How to Stop Ruminating on an Argument




All my life I've had this issue that when I've gotten into an argument with someone, my brain gets stuck on a cycle of replaying the scene over and over and over again.  Usually I don't even realize it's happening until I'm in the middle of it.  It's like my brain is taking over and starts thinking these terrible things without my awareness, and when I catch it happening, it makes me feel irritated and unhappy.  I don't even realize why I'm in a bad mood until I become aware of what my brain is doing.

Say I have an argument with a friend or a family member.  I will replay our conversation over and over and over again, all throughout the day and night.  Usually it stimulates my brain so much that I can't even sleep at night.  Eventually it fades away, but this is only after many sleepless nights and irritating days (as well as me talking about the problem, over and over again, until I annoy everyone around me). 

This is called ruminating.  Ruminating is like refreshing the tab on a argument  over and over, without working anything out.  And it's caused by feeling bad about the situation that happened, so you ruminate about it, which makes you feel more bad, which causes you to ruminate more.  It's a never ending cycle of misery.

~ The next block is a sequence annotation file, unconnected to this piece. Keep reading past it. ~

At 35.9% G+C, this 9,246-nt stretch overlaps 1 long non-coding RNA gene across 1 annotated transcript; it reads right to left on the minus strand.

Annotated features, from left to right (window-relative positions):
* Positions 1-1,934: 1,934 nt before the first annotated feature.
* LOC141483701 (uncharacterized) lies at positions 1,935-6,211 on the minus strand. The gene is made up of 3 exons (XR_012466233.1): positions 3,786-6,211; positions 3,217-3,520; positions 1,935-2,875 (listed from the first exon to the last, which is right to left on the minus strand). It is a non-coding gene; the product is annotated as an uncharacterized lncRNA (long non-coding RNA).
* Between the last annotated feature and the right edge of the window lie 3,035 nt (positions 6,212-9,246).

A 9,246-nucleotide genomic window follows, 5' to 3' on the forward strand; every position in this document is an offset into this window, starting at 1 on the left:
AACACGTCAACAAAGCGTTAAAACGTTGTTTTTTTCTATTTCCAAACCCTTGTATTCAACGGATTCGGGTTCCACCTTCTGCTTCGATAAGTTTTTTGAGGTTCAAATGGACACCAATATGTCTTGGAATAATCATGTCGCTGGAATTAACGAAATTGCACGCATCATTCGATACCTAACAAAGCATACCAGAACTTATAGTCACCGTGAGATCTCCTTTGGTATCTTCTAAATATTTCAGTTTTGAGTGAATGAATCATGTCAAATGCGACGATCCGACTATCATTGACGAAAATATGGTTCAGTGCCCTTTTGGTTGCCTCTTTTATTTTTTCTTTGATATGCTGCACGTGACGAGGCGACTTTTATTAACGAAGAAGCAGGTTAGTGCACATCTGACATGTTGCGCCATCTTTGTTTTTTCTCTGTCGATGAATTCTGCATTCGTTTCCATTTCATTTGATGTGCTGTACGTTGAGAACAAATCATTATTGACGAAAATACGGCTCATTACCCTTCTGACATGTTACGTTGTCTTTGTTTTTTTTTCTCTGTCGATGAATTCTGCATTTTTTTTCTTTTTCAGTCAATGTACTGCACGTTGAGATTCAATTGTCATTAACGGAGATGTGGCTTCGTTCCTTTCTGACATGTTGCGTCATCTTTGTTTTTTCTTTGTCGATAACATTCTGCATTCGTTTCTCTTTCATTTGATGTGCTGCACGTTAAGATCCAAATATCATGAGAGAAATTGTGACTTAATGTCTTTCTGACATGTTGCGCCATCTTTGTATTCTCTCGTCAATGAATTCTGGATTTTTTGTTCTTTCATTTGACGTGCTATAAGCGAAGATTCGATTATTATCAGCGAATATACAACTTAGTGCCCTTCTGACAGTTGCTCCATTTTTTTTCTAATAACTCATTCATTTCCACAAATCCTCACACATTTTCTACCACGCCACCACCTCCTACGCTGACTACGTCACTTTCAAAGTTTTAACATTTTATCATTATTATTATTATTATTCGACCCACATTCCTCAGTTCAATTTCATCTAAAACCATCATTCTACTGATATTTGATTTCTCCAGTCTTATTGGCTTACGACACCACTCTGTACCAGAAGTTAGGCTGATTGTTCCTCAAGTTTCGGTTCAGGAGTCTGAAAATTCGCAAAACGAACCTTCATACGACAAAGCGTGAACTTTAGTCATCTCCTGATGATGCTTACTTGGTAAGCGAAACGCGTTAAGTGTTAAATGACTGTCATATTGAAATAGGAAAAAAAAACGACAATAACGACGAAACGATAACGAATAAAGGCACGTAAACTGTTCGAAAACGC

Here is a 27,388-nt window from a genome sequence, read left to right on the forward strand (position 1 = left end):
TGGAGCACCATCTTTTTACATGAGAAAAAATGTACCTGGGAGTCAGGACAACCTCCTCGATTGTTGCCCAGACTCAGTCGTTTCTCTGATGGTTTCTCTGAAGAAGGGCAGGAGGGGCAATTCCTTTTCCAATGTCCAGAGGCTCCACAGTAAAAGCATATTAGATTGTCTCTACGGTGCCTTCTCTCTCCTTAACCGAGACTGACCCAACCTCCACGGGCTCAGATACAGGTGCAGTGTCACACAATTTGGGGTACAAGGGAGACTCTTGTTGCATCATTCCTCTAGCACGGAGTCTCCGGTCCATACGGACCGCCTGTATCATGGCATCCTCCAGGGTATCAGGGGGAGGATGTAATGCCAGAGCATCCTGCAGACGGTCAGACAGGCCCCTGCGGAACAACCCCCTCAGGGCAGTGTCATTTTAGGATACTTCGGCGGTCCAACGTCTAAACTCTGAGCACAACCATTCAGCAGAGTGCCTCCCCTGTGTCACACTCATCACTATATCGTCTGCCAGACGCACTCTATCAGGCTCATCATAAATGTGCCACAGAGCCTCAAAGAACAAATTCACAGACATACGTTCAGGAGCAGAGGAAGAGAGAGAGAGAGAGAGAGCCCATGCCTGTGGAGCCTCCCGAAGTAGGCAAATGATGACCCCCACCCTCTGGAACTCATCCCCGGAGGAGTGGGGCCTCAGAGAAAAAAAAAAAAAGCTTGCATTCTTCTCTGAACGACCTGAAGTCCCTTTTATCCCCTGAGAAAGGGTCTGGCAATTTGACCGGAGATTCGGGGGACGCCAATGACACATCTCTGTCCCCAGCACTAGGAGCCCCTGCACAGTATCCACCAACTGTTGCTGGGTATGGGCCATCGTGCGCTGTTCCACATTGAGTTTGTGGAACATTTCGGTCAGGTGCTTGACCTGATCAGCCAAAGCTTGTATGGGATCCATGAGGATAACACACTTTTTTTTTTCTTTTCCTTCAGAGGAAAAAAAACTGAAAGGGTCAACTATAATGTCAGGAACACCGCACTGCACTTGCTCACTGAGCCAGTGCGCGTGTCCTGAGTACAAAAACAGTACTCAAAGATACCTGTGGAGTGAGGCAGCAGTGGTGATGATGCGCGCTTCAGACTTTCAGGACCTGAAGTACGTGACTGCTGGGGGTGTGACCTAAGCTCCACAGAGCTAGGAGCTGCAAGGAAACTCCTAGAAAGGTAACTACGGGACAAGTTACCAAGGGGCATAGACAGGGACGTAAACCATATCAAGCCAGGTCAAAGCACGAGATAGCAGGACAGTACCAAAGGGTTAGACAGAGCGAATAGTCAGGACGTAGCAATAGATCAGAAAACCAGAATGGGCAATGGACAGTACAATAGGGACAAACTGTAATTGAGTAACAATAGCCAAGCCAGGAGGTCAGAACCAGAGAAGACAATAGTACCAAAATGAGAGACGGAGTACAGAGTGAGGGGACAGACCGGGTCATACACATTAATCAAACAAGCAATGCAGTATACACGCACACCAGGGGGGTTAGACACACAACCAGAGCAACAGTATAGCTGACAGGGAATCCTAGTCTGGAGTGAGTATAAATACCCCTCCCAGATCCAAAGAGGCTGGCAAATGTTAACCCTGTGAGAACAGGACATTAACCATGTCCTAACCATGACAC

To get out of this situation, you can do a few different things:

Keep Yourself Cheerful


After something negative has happened, try to find ways to keep yourself cheerful.  While there are times when you need to be angry at someone, because if you weren't, they could end up hurting you again, but most of the time we can just move on from it.  Not that it's easy to do.  But keeping yourself cheerful helps keep your brain from ruminating on the experience, since a negative mood leads to .  You can try:


  • Look at old photos of happy timesRemembering a time when everything was fun and great can put you in a great mood almost instantly.
  • Ask for advice.  If you ask the right people, you can get some amazing new insight into your situation.  Look for those that are wise and helpful and who can help you see how things can get better.  Do this with caution, because while sometimes the advice you get is amazing and helpful, other times it's detrimental to what you're trying to achieve, especially when asking online.  If someone answers you negatively, it's so easy to let that add to your already negative mood.  We tend to see actions like this as "just one more thing to add to my misery".  But the trick is when someone answers your question with negativity is to not take it personally and realize that person is going through something really negative in their own life and is taking it out on you, which brings us to.